About the Authors


Shirley N. Hager is a retired associate professor with the University of Maine Cooperative Extension. Currently, she serves with the Friends (Quaker) Committee on Maine Public Policy and chairs its Committee on Tribal-State Relations.

Mawopiyane: To reflect the collaborative nature of this project, the word Mawopiyane is used to describe the full group of co-authors. Mawopiyane, in Passamaquoddy, literally means "let us sit together," but the deeper meaning is of a group coming together, as in the longhouse, to struggle with a sensitive or divisive issue – but one with a very desirable outcome. It is a healing word and one that is recognizable in all Wabanaki languages.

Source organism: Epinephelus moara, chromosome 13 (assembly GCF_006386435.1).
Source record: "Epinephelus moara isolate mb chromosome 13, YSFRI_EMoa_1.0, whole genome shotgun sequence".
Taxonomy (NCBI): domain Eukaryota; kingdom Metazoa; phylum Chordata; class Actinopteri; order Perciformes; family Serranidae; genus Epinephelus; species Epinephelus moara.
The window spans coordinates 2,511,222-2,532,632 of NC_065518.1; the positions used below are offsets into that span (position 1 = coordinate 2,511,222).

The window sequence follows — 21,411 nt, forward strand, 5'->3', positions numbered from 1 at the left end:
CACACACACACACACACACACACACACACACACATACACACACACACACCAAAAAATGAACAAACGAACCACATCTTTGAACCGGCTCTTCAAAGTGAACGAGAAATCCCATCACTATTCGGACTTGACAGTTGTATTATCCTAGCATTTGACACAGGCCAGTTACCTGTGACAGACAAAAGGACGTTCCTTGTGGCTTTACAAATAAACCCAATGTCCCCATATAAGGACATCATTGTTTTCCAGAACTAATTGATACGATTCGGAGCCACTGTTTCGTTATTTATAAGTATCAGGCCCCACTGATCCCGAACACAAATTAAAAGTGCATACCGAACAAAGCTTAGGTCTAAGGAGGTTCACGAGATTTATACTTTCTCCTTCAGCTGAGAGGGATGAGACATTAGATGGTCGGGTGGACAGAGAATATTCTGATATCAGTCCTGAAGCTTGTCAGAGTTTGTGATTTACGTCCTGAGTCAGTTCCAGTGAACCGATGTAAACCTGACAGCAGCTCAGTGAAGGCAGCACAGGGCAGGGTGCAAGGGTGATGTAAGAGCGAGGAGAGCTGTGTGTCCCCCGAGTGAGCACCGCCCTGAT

Mawopiyane:

Gwen Bear

The Reverend Shirley Bowen

Alma H. Brooks/Zapawey-kwey

gkisedtanamoogk

JoAnn Hughes

Debbie Leighton

Barb Martin

Miigam’agan

T. Dana Mitchell

Wayne A. Newell

Betty Peterson

Marilyn Keyes Roper

Wesley Rothermel

Afterword by Dr. Frances Hancock


These voices affirm that authentic relationships between Indigenous and non-Indigenous peoples – with their attendant anxieties, guilt, anger, embarrassments, and, with time, even laughter and mutual affection – are key to our shared futures here in North America.

Now, more than ever, it is critical that we come together to reimagine Indigenous-settler relations.